From: Charlie Ruland (firstname.lastname@example.org)
Date: Mon Jul 13 2009 - 08:09:08 CDT
of course it was Y. R. Chao (and Lin Yutang) who developed —and hence
defined— Gwoyeu Romatzyh (GR).
As far as I know, however, the Chinese Republic’s government made GR
their official (or ‘standard’) romanization scheme in 1928, while Chao
introduced the ‘optional neutral tone marker’ we are talking about much
later, in ‘A Grammar of Spoken Chinese’. I doubt this usage ever became
the national standard of the Republic.
Please correct me if I’m wrong.
***** Original Message/原始郵件 *****
From/寄件者: Christoph Burgmer <email@example.com>
Subject/主旨: Re: Gwoyeu Romatzyh marking the optional neutral tone
Date/日期: Mon Jul 13 2009 11:52:25 GMT+0200
>> Charlie Ruland schrieb:
>>> No, Robert, what Christoph was looking for was not an IPA character to
>>> mark voicelessness, but a Gwoyeu Romatzyh transcription character to
>>> express optional tone neutralization.
>>> I personally do not expect there is an ‘encouraged’ Unicode character
>>> for this marginal case which is by no means standard Gwoyeu Romatzyh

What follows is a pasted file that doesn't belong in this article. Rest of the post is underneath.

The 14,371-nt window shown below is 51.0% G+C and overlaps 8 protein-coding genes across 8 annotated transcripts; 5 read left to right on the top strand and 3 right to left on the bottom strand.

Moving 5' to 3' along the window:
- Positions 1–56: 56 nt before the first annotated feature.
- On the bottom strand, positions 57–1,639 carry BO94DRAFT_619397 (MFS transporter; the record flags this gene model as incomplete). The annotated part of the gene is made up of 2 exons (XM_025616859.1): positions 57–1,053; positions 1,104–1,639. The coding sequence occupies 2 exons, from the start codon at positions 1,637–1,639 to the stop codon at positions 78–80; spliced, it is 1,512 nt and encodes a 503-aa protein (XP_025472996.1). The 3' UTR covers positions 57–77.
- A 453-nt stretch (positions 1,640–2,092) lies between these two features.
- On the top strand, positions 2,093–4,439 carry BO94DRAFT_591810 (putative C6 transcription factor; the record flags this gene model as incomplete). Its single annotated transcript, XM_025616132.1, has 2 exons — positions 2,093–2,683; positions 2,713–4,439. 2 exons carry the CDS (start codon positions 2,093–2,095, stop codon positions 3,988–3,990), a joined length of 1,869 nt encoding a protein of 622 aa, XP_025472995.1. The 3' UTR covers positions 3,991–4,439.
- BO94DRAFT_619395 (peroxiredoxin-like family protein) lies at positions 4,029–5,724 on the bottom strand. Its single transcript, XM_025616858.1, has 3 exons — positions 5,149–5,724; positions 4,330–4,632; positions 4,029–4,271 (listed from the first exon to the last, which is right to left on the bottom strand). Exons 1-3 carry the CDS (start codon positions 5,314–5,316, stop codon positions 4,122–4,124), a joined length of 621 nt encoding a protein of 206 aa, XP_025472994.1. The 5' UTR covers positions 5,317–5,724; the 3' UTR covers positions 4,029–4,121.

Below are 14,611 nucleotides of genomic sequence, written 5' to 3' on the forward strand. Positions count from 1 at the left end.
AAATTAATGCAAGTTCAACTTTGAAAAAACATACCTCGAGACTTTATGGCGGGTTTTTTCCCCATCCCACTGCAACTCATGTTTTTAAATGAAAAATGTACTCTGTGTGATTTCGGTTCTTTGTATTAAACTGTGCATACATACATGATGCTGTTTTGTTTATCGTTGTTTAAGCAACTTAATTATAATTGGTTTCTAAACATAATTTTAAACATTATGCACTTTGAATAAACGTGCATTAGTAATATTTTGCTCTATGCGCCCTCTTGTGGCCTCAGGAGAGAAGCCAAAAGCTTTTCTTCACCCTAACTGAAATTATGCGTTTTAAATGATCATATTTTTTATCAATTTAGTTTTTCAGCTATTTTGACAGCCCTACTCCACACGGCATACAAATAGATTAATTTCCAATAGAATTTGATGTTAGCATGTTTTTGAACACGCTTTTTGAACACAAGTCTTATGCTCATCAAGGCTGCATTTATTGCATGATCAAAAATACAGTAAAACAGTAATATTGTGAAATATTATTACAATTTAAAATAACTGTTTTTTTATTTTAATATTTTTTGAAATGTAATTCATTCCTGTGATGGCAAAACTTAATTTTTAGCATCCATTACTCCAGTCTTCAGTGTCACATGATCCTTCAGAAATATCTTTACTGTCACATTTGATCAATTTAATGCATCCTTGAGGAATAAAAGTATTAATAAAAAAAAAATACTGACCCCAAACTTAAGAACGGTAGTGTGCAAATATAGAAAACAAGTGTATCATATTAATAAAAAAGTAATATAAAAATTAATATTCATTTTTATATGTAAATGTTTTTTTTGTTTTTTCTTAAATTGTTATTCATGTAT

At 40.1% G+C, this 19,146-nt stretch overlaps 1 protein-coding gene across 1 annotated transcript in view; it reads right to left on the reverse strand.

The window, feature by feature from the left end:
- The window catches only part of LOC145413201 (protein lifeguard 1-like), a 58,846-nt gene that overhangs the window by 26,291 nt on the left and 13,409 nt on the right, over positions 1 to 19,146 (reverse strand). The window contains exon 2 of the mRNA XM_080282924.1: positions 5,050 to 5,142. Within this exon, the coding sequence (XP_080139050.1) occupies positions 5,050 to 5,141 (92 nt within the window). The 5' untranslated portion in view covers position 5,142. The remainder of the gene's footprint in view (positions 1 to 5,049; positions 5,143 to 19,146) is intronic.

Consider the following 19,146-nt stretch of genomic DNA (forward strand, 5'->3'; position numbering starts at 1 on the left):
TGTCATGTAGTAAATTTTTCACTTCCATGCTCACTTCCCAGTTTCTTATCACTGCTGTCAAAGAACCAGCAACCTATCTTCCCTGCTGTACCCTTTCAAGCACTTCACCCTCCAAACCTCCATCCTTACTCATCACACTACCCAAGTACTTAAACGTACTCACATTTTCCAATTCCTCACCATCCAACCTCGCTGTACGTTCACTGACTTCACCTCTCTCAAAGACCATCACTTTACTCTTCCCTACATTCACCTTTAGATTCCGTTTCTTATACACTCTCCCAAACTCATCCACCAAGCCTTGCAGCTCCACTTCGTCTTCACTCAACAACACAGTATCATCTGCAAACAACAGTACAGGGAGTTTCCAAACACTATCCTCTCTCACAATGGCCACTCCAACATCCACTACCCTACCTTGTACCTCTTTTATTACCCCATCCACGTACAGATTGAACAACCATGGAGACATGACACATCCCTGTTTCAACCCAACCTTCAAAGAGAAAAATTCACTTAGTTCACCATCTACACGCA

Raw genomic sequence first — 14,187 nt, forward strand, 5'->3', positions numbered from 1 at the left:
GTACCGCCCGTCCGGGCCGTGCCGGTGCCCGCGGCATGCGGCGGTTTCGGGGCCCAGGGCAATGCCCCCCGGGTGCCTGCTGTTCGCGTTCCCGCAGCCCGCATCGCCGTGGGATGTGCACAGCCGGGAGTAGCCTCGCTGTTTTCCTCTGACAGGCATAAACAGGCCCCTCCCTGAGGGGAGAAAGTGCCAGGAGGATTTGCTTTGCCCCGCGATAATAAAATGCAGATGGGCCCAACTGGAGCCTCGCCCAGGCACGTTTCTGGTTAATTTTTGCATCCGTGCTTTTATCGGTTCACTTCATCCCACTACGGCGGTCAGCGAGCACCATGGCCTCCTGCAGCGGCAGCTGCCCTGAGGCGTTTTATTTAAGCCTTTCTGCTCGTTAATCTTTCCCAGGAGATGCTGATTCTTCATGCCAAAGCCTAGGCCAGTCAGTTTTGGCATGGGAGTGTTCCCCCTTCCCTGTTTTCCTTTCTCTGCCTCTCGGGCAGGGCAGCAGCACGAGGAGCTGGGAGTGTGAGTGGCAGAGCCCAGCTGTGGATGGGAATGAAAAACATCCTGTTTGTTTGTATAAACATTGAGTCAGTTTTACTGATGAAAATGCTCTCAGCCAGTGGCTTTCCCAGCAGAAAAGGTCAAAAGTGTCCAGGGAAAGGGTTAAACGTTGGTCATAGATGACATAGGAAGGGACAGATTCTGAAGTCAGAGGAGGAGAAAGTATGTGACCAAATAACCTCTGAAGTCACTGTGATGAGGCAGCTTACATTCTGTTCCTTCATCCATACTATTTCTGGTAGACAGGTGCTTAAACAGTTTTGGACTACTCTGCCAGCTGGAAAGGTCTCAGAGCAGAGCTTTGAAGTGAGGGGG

> Who defines standard GR here, if Chao doesn't? Or, as somebody else mentioned
> to me: If Chao is so influential shouldn't his forms be viewed as being
>>> Seeing that compulsory neutral tone is expressed with a full stop
>>> (u+002E) I wonder if Y. R. Chao didn’t have an ideographic full stop
>>> (u+3002) in mind when he was looking for a way to express optional
>>> tone neutralization. The only trouble is: in all *computer* fonts I
>>> know this character always has ‘full width’, so it doesn’t look as
> Oh, this might be possible, too.
> The 3 pictures all stem from the same book. In 'A Grammar of Spoken Chinese'
> by Chao the optional tone is more rendered like a small Latin O, less roundish
> and with stronger sides (excuse my non-typographic description). I'll post a
> picture once I can get hold of my camera.
-- Charlie • 查理 • चार्ली • Чарли • تشارلي チャーリー • 찰리 • Τσάρλι • צ׳ארלי ERROR·COMMVNIS·FACIT·IVS
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